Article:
Hello fellow model makers and painters. Over the past year, I've been acquiring and painting the line of medieval village buildings put out by Tabletop World. These are all very spiffy models that make for interesting and challenging hobby projects.
I thought it was time to do a building and painting tutorial for one of these. This time around, I've put together the Merchant's House. Now, Tabletop World has just announced that this model is being discontinued soon and will be replaced with a new mold. That's cool. More (and improved) buildings in the line are certainly welcome.
So, here's the finished project, and what follows are the steps used to put it all together.
Here's what comes out of the bag. As I've said in the past, Tabletop World does a first rate job at casting their sculpts. All resin. No bubbles. No mold lines. Amazing. But, lots of parts.
First off...prime black.
OK, there a few main types of surfaces to paint in this kit. Stone walls, wood, plaster. I started with the stone.
First overspray is dark grey.
Second layer is a light blue-grey.
Final highlighting layer is a downspray of white. All the rock walls, interior and exterior got this treatment.
Now, there are plenty of wooden pieces in this kit. And I find convincing wood to be one of the most challenging painting subjects. Here's the method I used for this kit. I had a little grey left over in the airbrush cup from the stone walls, so I did a little pre-highlighting. Not that it mattered...I wound up using so many layers of paint to do the wood, this highlighting pass quickly got lost.
First main overspray was Vallejo Model Air Wood. It's important that this not be a thick coat of paint. You want lots of the undercoat to show through in the recesses. Fortunately, this wood colored paint is very thin and doesn't cover well. That aids the multi-layered process.
Next up was a quick overspray of light grey to give the wood a weathered, bleached-out base.
Next I sprayed on some burnt umber ink. Not to much, but just enough to get tonal variations into different areas. After that was a highlighting spray of Vallejo Sand.
To finish off, I used random strokes of Devlin Mud wash, and a final drybrush of Bleached Bone...the old standby!
All of the wood bits in the kit got this same sequence of sprays, washes and highlighting. That went for the timber portions of the building interiors and exteriors as well. Wood took a long time to get done.
Next I moved on to the plaster. For this, I did a simple spray of light yellow. Nothing fancy. I let the black undercoat show through near the edges of each surface to aid in the aged look of the final structure.
Next came wall surface details. In this case, the building has exposed brick under the plaster, and it also has big brass plate details.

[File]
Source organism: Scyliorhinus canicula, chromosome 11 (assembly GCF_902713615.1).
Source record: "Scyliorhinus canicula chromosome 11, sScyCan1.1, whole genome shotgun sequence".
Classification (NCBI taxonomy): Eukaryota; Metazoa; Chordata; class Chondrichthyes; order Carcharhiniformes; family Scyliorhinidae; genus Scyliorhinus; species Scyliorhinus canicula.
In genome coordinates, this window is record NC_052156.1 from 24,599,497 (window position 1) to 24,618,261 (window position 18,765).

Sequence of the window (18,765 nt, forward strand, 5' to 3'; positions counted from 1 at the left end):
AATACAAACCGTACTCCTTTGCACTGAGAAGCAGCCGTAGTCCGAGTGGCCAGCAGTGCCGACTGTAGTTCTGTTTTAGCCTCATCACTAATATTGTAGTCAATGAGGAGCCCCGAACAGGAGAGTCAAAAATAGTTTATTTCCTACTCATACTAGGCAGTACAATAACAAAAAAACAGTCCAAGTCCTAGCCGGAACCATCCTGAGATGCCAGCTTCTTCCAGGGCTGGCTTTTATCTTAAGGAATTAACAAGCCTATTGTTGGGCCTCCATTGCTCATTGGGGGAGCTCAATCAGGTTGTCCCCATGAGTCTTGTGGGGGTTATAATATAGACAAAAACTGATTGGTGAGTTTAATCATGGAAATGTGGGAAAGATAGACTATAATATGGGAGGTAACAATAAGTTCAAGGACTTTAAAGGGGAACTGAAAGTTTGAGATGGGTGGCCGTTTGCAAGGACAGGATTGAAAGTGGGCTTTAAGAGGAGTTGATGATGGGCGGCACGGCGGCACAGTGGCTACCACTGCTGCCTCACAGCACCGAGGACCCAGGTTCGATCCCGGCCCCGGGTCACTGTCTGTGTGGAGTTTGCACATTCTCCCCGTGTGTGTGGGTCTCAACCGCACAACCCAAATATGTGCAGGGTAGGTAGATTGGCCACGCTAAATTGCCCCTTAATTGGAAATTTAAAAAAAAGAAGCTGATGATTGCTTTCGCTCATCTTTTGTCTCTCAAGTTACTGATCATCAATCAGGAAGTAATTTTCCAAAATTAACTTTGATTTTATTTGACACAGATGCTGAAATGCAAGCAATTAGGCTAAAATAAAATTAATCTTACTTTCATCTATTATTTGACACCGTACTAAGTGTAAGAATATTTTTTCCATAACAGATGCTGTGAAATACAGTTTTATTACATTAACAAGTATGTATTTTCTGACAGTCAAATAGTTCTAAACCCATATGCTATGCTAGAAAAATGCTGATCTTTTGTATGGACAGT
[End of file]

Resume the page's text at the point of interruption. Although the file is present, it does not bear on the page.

I started with the brick. I simply used three shades of lightened red from Foundry's paint system, and just alternated painting the different bricks one at a time.
For the brass face, which appears on two external wall surfaces, I used the following progression. Based with Reaper Old Bronze. First highlight was Reaper Tarnished Brass. Second highlight was Foundry Shiny, and the final drybrush was with P3 Radiant Platinum. Weathering was done with a mix of green and blue washes from Vallejo.
Next up I did the windows. These were painted (inside and out) with a base of Foundry Sky Blue shade, with highlighted dots of Sky Blue base and highlight. The ironwork between the panes was painted with Reaper Adamantium Black.
Then it was time for the roof sections. Each section had several areas of exposed wood, overlaid with shingles. As I've done with all the Tabletop World models up to this point, I went with blue shingles. So, here's the start of a roof section with the exposed wood areas painted.
Next came a brushed-on coat of Foundry Deep Blue.
The shingles were then highlighted with progressively lighter shades of Deep Blue.
To finish off, I drybrushed with Bleached Bone and then hit the numerous nail heads with GW Chainmail.
Finally...assembly. I put together the bottom floor first. This snaps together easily, and at the tops of the walls are locating pins that allow you to align and place the second storey floor.
The second storey living quarters came next. There's a fancy little fireplace area, and a couple of box windows. Now, I can't say the fit was perfect here. A little cursing and epoxy glue was necessary to coax everything into position.
At this point I also glued the roof sections together. Far and away, this stage proved to be the most problematic. As I mentioned, Tabletop World has announced that they are retiring this mold and doing a new Merchant's House. My guess it's because of the problematic roof on this model. No picture to illustrate the issues...let's just say the fit of the parts leaves something to be desired. Regardless...stuff got wedged into place with an appropriate volume of cussing.
I then finished off the painting of all the little accessories that come with the kit. Here's the ground floor filled with provisions.
And of course there's the cat by the fireplace.
In the end, when you force everything together, you come out with another pretty cool model from Tabletop's medieval village. Nice.
I still have a number of buildings to get through to complete this fancy collection, but the end result is worth the time investment. Great models for RPGs and wargames...
Hope you found this tutorial useful.
'Til next time.